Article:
Clinical data warehouse

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A clinical data warehouse or CDW is a facility that houses all electronic data collected at a clinical center [1]. For any modern clinical institute, it is necessary to separate operational data from informational data by creating a clinical data warehouse [2]. A growing number of technologies for integrating and performing structured analyses of data from disparate sources are competing to win the day for healthcare organisations [3].

The TrialDB clinical study data management system of Nadkarni et al was the first to use multiple EAV (Entity-Attribute-Value model or Object-Attribute-Value Model or Open Schema) tables, one for each database management system (DBMS) data type. The EAV/CR (with Classes and Relationships) framework, designed primarily by Luis Marenco and Prakash Nadkarni [4], overlaid the principles of object-orientation on to EAV; it also built on Slezak's object table approach. Both TrialDB and EAV/CR are open-source, though they are built on Microsoft technologies rather than Java/Linux. In Oracle Clinical, a package for the management of clinical trials data; the clinical data component is stored in an EAV structure where all values are coerced to the varchar2 data type. Here a major DBMS vendor has decided that, despite all the difficulties and hazards of working with EAV, some circumstances make its use unavoidable. [5]

The solution to warehousing the ever-changing structures of clinical data will require (a) a single, multi-trial repository based upon abstract rather than directly representational data models, and (b) adaptive, meta data-driven ETL (extract, transform and load) programming [6].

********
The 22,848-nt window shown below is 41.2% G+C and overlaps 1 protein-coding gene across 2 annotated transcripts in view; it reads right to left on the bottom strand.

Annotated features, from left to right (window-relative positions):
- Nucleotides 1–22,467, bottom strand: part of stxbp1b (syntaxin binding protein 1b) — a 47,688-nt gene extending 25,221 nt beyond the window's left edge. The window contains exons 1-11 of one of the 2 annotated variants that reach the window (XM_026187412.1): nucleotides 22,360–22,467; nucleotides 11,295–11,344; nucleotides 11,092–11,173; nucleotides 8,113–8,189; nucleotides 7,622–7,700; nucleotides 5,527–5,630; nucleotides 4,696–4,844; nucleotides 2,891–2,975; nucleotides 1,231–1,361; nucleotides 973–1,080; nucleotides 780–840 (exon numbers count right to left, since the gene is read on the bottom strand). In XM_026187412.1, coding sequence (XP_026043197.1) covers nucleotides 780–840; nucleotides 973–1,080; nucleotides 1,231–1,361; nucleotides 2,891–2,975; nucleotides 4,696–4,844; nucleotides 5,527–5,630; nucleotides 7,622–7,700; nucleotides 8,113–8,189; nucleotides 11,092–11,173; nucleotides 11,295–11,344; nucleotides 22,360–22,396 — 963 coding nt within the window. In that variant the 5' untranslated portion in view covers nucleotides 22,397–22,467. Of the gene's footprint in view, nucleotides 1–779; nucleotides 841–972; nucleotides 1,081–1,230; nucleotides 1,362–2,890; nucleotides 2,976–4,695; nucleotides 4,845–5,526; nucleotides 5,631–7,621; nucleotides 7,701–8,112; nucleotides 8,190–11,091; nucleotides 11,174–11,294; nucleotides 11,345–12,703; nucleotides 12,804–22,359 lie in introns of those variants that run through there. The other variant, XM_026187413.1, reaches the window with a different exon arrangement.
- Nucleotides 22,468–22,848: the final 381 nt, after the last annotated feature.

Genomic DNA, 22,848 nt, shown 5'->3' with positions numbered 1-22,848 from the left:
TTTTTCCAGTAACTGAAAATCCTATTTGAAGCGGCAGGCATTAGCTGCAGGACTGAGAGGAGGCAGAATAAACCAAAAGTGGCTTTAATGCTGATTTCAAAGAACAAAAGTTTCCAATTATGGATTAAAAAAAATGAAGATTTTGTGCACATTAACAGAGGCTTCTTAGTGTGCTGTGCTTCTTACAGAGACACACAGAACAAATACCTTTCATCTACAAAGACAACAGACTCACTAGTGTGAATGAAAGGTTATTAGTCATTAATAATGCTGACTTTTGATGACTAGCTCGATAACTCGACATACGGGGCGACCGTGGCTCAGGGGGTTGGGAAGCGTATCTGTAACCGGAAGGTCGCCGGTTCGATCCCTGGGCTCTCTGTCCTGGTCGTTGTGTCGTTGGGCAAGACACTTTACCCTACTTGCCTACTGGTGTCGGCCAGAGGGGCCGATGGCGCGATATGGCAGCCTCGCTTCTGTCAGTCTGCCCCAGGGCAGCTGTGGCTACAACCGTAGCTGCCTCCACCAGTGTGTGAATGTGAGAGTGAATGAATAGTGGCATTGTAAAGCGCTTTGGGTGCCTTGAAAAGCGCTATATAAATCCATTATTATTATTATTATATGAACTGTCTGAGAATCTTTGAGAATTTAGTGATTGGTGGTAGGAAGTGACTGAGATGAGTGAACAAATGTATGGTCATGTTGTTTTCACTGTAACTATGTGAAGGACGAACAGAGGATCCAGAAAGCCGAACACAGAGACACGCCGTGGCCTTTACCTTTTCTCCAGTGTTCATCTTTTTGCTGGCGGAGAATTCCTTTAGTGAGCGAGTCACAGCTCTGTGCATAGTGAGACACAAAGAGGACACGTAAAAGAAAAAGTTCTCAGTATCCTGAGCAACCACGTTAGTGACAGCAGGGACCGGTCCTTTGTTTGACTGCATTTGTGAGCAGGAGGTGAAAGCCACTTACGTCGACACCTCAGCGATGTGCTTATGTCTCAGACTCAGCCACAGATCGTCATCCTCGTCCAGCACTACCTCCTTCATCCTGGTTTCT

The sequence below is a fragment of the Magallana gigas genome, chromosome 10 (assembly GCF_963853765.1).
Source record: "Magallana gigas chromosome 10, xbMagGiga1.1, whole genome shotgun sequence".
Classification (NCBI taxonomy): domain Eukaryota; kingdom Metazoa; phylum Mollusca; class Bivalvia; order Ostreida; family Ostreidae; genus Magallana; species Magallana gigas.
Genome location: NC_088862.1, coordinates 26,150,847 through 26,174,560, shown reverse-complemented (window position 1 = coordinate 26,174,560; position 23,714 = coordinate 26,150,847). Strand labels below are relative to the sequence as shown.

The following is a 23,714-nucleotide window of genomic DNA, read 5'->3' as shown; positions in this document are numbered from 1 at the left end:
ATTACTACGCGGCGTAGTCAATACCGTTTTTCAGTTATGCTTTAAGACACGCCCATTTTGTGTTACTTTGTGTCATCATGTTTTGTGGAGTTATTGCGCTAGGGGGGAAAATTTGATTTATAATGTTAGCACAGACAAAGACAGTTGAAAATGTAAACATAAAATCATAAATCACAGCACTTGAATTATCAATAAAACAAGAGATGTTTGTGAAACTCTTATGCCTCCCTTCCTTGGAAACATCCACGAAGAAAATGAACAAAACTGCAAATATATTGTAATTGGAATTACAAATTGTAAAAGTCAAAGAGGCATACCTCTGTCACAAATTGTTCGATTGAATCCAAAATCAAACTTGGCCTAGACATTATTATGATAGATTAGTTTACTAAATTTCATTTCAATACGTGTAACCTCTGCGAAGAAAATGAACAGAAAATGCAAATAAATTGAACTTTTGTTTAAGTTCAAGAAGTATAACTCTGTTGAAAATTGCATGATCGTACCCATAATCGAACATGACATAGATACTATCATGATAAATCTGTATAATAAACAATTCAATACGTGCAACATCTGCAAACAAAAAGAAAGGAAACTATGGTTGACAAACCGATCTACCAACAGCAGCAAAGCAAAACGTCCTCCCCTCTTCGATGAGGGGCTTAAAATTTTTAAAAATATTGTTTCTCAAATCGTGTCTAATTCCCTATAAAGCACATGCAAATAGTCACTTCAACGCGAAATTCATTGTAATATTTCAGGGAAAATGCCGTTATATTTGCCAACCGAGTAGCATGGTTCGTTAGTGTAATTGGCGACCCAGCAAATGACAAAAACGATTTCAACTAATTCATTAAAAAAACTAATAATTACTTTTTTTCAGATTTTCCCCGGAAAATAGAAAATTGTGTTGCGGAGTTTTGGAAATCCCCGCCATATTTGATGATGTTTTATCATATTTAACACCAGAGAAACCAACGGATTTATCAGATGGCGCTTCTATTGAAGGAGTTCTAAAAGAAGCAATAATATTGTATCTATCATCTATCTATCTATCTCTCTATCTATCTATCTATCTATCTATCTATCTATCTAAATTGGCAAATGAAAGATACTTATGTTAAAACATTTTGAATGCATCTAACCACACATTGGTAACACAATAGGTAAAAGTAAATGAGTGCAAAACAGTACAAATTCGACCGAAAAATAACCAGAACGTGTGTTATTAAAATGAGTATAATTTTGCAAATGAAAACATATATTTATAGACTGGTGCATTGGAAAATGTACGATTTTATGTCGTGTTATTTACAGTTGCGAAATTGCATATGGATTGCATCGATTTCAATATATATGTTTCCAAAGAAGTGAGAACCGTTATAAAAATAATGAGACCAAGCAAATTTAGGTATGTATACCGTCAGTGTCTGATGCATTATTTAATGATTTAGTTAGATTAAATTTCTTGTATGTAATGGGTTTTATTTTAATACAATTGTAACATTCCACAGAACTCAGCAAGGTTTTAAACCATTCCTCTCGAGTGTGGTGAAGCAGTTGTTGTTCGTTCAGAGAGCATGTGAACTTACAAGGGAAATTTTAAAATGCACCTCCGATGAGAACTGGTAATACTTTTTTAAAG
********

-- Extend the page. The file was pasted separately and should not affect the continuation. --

A virtual laboratory is a managed, networked collection of near patient and traditional laboratory instruments. It is Taylor et al's thesis [7] that dramatic changes in the practice of laboratory medicine will emerge. Information from point-of-care devices and laboratories will be treated in a unified manner and all devices will become components of integrated internet connected virtual laboratories. Instruments will include devices located in traditional laboratories, such as complex multi-channel analyzers and specialty laboratory tests instruments, along with point-of-care devices located at a variety of sites including clinics and at patients’ homes. Virtual laboratories will combine the immediacy offered by point-of-care devices with services offered by traditional laboratories such as quality assessment, quality control, data capture, and the dissemination of results to patients and clinicians.

JANUS [8] is a standards-based clinical data repository that utilizes the open source data model, Janus. Janus was created by FDA in partnership with IBM under a CRADA. This repository provides a data collection and analysis warehouse for clinical trial data submitted for protocols (what was supposed to happen) as well as clinical outcomes data (what did happen - events, interventions, etc.).

References

  1. Data Warehouse. Retrieved on 2008-02-06.
  2. Clinical Data Warehousing - Clinfowiki. Retrieved on 2008-02-06.
  3. How business intelligence is making healthcare smarter — NHS Connecting for Health. Retrieved on 2008-01-30.
  4. The EAV/CR Data Model. Retrieved on 2008-02-06.
  5. Ask Tom "Query on design". Retrieved on 2008-02-06.
  6. Optimal Data Architecture for Clinical Data Warehouses. Retrieved on 2008-02-06.
  7. Design of an Integrated Clinical Data Warehouse. Retrieved on 2008-01-30.
  8. Portal - Janus. Retrieved on 2008-02-06.